Reload a table quickly.


November 21, 2016 by Kenneth Fisher

Sometimes loading new data or even changes into a table just isn’t going to work. You need a complete reload. A summary table of data from the previous month, for example. It just doesn’t make sense to do an update. You delete/truncate and you re-load. Unfortunately, this leaves the table unusable for a period of time, and depending on your usage and load time that downtime may not be acceptable.

Now if this table is paritioned you’d use SWITCH and bring in a new partition.

For those that don’t know, when a table is partitioned, you can create a new empty partition, and a new empty table, load the table, make the table exactly match the partition (structure, check constraints, & indexes for example) and you can SWITCH it in. The SWITCH part is a metadata operation and is fast!

But what do you do if the table isn’t partitioned? Well, I was having a conversation with Andy Mallon (b/t) and he reminded me of something.

Technically all tables are partitioned. Go take a look at the system view sys.partitions. In it, you will find an entry for every table partitioned or not. Those that are not partitioned only have a single entry for partition 1. As a result, you can, in fact, SWITCH into an empty table. So for example (of course):

-- Set up the initial table
CREATE TABLE dbo.DestinationTable (
	Col1 varchar(50) CONSTRAINT df_DestinationTable DEFAULT(''),
	Col2 varchar(50) CONSTRAINT ck_DestinationTable CHECK (Col2 IN ('Yes','No'))
CREATE INDEX ix_DestinationTable ON dbo.DestinationTable(Col1);
GRANT SELECT ON dbo.DestinationTable TO Doc;
CREATE TRIGGER dbo.trDestinationTable
    ON [dbo].[DestinationTable]

INSERT INTO dbo.DestinationTable VALUES ('123','Yes'),

In order to do the swap we need another table that’s identical (almost) but with different data.

CREATE TABLE dbo.LoadTable (
	Col1 varchar(50),
	Col2 varchar(50) CONSTRAINT ck_LoadTable CHECK (Col2 IN ('Yes','No'))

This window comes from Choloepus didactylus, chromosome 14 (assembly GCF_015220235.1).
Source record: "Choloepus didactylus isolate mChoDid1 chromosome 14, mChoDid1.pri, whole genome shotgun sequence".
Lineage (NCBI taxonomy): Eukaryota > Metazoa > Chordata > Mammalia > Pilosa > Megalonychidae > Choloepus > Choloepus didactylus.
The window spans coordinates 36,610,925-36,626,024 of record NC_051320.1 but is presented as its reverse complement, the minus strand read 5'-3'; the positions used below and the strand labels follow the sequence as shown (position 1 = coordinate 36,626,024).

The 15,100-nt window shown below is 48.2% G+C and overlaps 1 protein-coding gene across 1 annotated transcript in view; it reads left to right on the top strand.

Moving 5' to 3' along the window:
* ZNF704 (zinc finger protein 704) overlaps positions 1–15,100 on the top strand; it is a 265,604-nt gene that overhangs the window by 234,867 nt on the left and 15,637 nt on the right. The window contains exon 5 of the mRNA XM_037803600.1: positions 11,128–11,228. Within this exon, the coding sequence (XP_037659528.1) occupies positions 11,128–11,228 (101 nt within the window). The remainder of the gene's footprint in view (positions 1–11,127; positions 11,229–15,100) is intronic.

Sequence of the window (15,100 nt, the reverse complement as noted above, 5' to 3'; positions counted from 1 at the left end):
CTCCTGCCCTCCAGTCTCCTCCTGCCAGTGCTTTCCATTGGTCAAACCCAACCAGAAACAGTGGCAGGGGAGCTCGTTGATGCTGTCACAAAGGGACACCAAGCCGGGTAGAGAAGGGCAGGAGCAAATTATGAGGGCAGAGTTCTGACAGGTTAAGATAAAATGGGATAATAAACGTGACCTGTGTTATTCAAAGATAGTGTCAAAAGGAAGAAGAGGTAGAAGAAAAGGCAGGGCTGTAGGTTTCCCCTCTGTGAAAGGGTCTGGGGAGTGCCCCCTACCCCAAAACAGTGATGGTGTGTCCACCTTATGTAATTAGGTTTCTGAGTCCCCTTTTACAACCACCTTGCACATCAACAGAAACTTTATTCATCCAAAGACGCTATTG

INSERT INTO dbo.LoadTable VALUES ('abc','No'),
CREATE INDEX ix_LoadTable ON dbo.LoadTable(Col1);

Notice that I have the same indexes, the same check constraints, and the same table structure. I do not have the same default constraints, triggers, and permissions. (I do not promise this is the extent of the requirements for SWITCHing just part of it.) Also I created my non-clustered indexes (NCIs) after loading the data. In some cases, this can be quite a bit faster, particularly with large amounts of data. If you are going to be doing this on a regular database I recommend testing it both ways.

Now let’s move the data into the DestinationTable.

-- Before
SELECT * FROM dbo.DestinationTable;
-- Clean out the old data
TRUNCATE TABLE dbo.DestinationTable;
-- Normally there is a PARTITION # at the end of the statement
-- In this case, it isn't necessary.  You can include it but it
-- will give you a warning that it's been ignored because the 
-- table isn't actually partitioned.
ALTER TABLE dbo.LoadTable SWITCH TO dbo.DestinationTable;
-- After
SELECT * FROM dbo.DestinationTable;


And again, remember that TRUNCATE and SWITCH are both fast operations. In fact, table size will have a very very limited effect on this part of the process, meaning that the actual down time for the users is negligable. (Subsecond or maybe seconds).

4 thoughts on “Reload a table quickly.

  1. Thomas Kern says:

    Hi Kenneth,

    very interesting article, especially the fact that every table is a partitioned table internally (I wasn’t aware of that). When someone asked me to reload a table, I would do it with sp_rename (load the data into a new table, sp_rename the old table to some other name, sp_rename the new table to the old name). Do you know about advantages / disadvantages comparing your solution to mine?

    Thanks in advance and best regards,

    • This actually started out as a comparison between rename/schema swap and partition swap. The biggest difference is that any object level security isn’t lost. Also the tables don’t have to be quite so exactly the same. Speed wise this might be slightly faster (one command instead of three) but either way it’s so quick it doesn’t really matter.

  2. A nice tip, thanks!

    But also, you can do this:
    – write to a new table (takes time)
    – delete the original table (instant)
    – rename the new table to match original table name (also instant)

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